## Scaling: A Sourcebook for Behavioral ScientistsDespite the obvious importance of measurement in any scientific endeavor, few students of the social sciences receive adequate training in the principles and problems of assigning numerical values to the subjects, objects, events, groups and operations they study, and still less in the process of translating theoretical ideas and concepts into variables. This kind of casualness with respect to measurement is often in marked contrast to their methodically designed research, which has grown out of subtle and sophisticated theoretical consideration.Scaling is intended to remedy this deficiency by providing a broad and detailed description of the major processes for developing measurement scales. The chapters, which include both classics in the field and the best of modern work, require no great mathematical sophistication, and go well beyond the conventional study of attitudes to the more general uses of scaling. They enable the student and researcher to examine the development of measures of scalability and the problems and weaknesses they present, to become familiar with the development of tests of significance for reproducibility and scalability and the need for them, and to examine the lively history of the subject and experience the excitement that can be secured from sharing with a creative author the first report of his insight.Part One presents a series of general articles that deal in philosophic terms with the problem of measurement, with what is meant by measurement and scaling as well as the notions underlying the process of measuring. Part Two deals with the scaling methods developed by L. L. Thurstone, including paired comparison scaling, equal-appearing interval scaling, and successive interval scaling. The third part focuses upon scalogram analysis, presenting the background, rationale and procedures for Guttman scaling. The fourth part is concerned with summated rating, or Likert scaling. Part Five is a consideration of unfold |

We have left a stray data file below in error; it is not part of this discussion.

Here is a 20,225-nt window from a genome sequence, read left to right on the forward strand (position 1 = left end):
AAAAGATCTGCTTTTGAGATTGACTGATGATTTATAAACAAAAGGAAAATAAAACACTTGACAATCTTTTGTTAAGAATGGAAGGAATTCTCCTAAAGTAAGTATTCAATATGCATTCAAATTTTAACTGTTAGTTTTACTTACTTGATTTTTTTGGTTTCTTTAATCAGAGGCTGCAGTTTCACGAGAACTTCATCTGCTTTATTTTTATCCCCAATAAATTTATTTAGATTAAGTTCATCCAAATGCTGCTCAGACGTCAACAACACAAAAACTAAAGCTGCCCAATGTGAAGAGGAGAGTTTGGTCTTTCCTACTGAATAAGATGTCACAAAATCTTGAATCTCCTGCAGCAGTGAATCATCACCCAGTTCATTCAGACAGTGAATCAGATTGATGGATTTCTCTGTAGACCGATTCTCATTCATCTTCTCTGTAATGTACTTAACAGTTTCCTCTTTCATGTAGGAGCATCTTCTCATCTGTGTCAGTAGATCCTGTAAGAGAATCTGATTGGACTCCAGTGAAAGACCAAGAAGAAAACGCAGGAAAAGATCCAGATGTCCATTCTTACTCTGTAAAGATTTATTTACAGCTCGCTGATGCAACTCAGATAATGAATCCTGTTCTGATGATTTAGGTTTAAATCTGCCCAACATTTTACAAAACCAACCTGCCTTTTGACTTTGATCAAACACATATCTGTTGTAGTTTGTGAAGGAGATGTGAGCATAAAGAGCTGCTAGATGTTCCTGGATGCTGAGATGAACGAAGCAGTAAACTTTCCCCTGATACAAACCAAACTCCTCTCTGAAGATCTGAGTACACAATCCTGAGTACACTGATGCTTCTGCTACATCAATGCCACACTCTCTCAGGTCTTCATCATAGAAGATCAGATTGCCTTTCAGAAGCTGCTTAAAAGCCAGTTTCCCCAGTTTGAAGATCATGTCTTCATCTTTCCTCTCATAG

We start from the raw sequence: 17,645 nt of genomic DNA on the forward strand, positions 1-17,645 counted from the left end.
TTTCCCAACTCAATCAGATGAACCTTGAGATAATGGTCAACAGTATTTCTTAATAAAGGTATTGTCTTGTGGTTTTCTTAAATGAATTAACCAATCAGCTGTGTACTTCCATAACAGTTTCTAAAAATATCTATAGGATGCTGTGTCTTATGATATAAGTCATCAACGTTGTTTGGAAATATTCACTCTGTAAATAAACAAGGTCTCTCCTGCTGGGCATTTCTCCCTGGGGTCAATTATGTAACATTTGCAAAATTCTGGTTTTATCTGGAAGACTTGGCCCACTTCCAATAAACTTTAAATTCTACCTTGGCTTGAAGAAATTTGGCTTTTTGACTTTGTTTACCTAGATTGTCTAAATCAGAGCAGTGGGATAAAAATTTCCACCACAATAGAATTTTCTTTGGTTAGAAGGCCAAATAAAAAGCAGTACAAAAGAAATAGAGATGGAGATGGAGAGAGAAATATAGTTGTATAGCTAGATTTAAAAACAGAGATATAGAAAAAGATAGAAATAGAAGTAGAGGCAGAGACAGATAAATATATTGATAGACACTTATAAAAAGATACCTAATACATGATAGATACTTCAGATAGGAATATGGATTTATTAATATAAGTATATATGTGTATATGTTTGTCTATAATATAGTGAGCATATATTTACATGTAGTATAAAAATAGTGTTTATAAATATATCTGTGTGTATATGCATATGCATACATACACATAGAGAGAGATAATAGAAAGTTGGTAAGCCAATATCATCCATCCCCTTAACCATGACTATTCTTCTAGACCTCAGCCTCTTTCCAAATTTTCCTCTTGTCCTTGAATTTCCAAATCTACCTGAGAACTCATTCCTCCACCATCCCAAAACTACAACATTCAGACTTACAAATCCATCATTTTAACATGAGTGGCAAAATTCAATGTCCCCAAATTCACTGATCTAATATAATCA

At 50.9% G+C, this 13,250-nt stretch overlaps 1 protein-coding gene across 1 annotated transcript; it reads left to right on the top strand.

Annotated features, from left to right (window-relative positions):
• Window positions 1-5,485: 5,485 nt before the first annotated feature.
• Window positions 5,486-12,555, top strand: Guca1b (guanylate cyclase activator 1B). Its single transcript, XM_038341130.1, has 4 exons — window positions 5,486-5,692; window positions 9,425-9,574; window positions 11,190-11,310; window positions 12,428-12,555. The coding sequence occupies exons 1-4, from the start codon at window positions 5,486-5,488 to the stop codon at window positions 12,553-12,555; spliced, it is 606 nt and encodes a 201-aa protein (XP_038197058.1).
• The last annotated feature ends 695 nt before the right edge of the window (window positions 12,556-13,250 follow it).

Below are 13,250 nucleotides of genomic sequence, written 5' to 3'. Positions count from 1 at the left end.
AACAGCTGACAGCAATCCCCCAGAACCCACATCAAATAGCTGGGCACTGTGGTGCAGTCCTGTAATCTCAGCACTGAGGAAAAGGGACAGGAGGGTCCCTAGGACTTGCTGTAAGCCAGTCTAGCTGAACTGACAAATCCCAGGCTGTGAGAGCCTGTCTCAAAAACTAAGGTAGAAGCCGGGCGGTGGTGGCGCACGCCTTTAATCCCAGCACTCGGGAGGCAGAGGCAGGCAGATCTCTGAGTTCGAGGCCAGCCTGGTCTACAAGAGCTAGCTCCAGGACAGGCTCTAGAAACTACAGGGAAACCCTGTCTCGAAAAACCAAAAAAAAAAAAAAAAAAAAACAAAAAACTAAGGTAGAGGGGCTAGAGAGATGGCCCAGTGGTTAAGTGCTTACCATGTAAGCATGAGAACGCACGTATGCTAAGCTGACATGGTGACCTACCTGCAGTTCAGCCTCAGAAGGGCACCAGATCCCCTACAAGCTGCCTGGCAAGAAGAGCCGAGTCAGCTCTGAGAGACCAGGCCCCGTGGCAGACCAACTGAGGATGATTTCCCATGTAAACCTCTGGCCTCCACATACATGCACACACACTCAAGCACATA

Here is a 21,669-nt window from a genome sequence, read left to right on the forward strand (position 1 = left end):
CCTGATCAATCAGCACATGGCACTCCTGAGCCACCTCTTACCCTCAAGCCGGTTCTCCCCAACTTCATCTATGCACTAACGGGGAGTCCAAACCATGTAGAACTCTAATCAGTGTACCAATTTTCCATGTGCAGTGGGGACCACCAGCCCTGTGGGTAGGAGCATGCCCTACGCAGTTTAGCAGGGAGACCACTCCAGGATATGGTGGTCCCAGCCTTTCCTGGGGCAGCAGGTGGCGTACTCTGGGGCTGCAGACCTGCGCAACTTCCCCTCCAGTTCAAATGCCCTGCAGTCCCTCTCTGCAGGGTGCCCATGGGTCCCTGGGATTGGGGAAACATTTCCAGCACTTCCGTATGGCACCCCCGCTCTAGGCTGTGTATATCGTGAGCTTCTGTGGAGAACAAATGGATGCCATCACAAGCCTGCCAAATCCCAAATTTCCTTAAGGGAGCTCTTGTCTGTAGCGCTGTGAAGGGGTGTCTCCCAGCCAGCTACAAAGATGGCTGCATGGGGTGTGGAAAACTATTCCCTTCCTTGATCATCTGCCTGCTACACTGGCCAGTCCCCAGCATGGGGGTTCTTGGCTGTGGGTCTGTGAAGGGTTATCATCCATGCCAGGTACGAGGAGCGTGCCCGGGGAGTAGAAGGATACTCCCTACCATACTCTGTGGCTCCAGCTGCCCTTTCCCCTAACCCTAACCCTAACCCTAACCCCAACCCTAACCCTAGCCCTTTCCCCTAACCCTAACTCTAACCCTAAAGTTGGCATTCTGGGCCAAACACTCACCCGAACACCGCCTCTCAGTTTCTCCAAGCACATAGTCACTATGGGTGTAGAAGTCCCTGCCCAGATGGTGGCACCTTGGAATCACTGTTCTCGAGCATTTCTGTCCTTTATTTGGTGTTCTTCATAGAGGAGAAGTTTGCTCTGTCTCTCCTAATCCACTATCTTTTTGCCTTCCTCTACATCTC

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### Contents

Preface | |

MEASUREMENT AND SCALING | |

S Smith Stevens Measurement | |

Cletus J Burke Measurement Scales and Statistical | |

THURSTONIAN METHODS | |

Louis L Thurstone Psychophysical Analysis | |

Bert Green Paired Comparison Scaling Procedure | |

Allen L Edwards Paired Comparison Attitude | |

Benjamin W White and Eli Saltz Measurement | |

Karl F Schuessler A Note on Statistical | |

Roland J Chilton A Review and Comparison | |

Carmi Schooler A Note of Extreme Caution on | |

John P Robinson Jerrold G Rush and Kendra | |

H J Butcher A Note on the Scale Product | |

UNFOLDING THEORY | |

David Goldberg and C H Coombs Some | |

SCALOGRAM ANALYSIS | |

Louis L Guttman The Basis for Scalogram | |

RELATED MATERIALS | |

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### Common terms and phrases

American Sociological Association assigned assumption attitude scale attribute behavior coefficient of reproducibility column comparative judgments computed construction contrived item correlation cutting points determined developmental dichotomous discriminal dispersions discriminal processes distances distribution endorsed equal equation error example experimental factor factor analysis frequency given Guttman scale homogeneity hypothesis indicate individual interval scale J-scale Likert Louis Guttman magnitudes mathematical matrix mean measurement metric relations normal distribution number of items objects observed obtained ordered metric ordinal ordinal scale paired comparisons partial order percent phi coefficients population position possible probability problem procedure proportion Psychol psychological continuum psychological scale Psychometrika psychophysical Q values qualitative question rank order ratio scale reliability response patterns sample scalable scale analysis scale types scale values scalogram analysis scoring system set of items ſº social standard deviation statements statistical stimuli subjects Table technique theory Thurstone Thurstone scale total score universe variable weights zero